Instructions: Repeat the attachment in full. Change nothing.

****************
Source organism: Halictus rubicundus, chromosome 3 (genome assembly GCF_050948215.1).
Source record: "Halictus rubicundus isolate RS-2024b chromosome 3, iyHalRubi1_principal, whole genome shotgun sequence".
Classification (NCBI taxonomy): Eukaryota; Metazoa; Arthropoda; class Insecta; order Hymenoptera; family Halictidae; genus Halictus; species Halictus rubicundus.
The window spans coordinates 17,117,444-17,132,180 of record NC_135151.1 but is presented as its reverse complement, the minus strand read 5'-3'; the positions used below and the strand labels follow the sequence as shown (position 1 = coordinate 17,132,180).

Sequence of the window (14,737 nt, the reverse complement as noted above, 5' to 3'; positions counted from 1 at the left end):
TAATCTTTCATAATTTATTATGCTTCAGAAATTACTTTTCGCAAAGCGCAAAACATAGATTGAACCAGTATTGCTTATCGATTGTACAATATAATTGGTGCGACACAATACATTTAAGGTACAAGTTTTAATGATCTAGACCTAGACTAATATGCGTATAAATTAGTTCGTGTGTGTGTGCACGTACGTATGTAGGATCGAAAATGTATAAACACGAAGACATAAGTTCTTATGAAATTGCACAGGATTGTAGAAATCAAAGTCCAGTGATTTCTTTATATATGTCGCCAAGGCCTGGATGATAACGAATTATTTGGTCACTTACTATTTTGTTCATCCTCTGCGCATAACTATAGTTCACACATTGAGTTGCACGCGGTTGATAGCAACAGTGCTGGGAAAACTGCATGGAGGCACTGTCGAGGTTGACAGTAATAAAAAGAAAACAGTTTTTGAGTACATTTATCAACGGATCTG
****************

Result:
Source organism: Halictus rubicundus, chromosome 3 (genome assembly GCF_050948215.1).
Source record: "Halictus rubicundus isolate RS-2024b chromosome 3, iyHalRubi1_principal, whole genome shotgun sequence".
Classification (NCBI taxonomy): Eukaryota; Metazoa; Arthropoda; class Insecta; order Hymenoptera; family Halictidae; genus Halictus; species Halictus rubicundus.
The window spans coordinates 17,117,444-17,132,180 of record NC_135151.1 but is presented as its reverse complement, the minus strand read 5'-3'; the positions used below and the strand labels follow the sequence as shown (position 1 = coordinate 17,132,180).

Sequence of the window (14,737 nt, the reverse complement as noted above, 5' to 3'; positions counted from 1 at the left end):
TAATCTTTCATAATTTATTATGCTTCAGAAATTACTTTTCGCAAAGCGCAAAACATAGATTGAACCAGTATTGCTTATCGATTGTACAATATAATTGGTGCGACACAATACATTTAAGGTACAAGTTTTAATGATCTAGACCTAGACTAATATGCGTATAAATTAGTTCGTGTGTGTGTGCACGTACGTATGTAGGATCGAAAATGTATAAACACGAAGACATAAGTTCTTATGAAATTGCACAGGATTGTAGAAATCAAAGTCCAGTGATTTCTTTATATATGTCGCCAAGGCCTGGATGATAACGAATTATTTGGTCACTTACTATTTTGTTCATCCTCTGCGCATAACTATAGTTCACACATTGAGTTGCACGCGGTTGATAGCAACAGTGCTGGGAAAACTGCATGGAGGCACTGTCGAGGTTGACAGTAATAAAAAGAAAACAGTTTTTGAGTACATTTATCAACGGATCTG